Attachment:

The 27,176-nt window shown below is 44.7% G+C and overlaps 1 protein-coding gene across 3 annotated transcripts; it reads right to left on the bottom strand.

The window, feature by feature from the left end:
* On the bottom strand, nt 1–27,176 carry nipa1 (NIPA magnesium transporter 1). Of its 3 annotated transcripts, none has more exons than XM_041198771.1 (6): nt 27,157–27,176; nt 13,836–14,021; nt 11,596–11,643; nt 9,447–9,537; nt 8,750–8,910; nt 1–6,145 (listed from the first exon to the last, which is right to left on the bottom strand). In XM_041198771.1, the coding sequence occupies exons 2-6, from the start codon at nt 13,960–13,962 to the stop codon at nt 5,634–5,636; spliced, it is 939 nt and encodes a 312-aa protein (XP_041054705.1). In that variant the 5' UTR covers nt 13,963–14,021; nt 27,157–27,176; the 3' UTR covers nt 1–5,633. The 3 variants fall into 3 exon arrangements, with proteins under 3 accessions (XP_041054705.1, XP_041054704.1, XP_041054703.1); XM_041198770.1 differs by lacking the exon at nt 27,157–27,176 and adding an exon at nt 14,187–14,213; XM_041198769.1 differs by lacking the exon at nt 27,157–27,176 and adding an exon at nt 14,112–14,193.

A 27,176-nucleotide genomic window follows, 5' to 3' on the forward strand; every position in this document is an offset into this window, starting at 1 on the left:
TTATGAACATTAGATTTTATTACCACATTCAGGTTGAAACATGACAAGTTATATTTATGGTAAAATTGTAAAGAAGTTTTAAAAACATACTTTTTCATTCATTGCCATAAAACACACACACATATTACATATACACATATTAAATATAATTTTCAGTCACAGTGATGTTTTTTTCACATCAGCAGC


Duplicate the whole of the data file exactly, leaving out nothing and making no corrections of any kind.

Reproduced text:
The 27,176-nt window shown below is 44.7% G+C and overlaps 1 protein-coding gene across 3 annotated transcripts; it reads right to left on the bottom strand.

The window, feature by feature from the left end:
* On the bottom strand, nt 1–27,176 carry nipa1 (NIPA magnesium transporter 1). Of its 3 annotated transcripts, none has more exons than XM_041198771.1 (6): nt 27,157–27,176; nt 13,836–14,021; nt 11,596–11,643; nt 9,447–9,537; nt 8,750–8,910; nt 1–6,145 (listed from the first exon to the last, which is right to left on the bottom strand). In XM_041198771.1, the coding sequence occupies exons 2-6, from the start codon at nt 13,960–13,962 to the stop codon at nt 5,634–5,636; spliced, it is 939 nt and encodes a 312-aa protein (XP_041054705.1). In that variant the 5' UTR covers nt 13,963–14,021; nt 27,157–27,176; the 3' UTR covers nt 1–5,633. The 3 variants fall into 3 exon arrangements, with proteins under 3 accessions (XP_041054705.1, XP_041054704.1, XP_041054703.1); XM_041198770.1 differs by lacking the exon at nt 27,157–27,176 and adding an exon at nt 14,187–14,213; XM_041198769.1 differs by lacking the exon at nt 27,157–27,176 and adding an exon at nt 14,112–14,193.

A 27,176-nucleotide genomic window follows, 5' to 3' on the forward strand; every position in this document is an offset into this window, starting at 1 on the left:
TTATGAACATTAGATTTTATTACCACATTCAGGTTGAAACATGACAAGTTATATTTATGGTAAAATTGTAAAGAAGTTTTAAAAACATACTTTTTCATTCATTGCCATAAAACACACACACATATTACATATACACATATTAAATATAATTTTCAGTCACAGTGATGTTTTTTTCACATCAGCAGC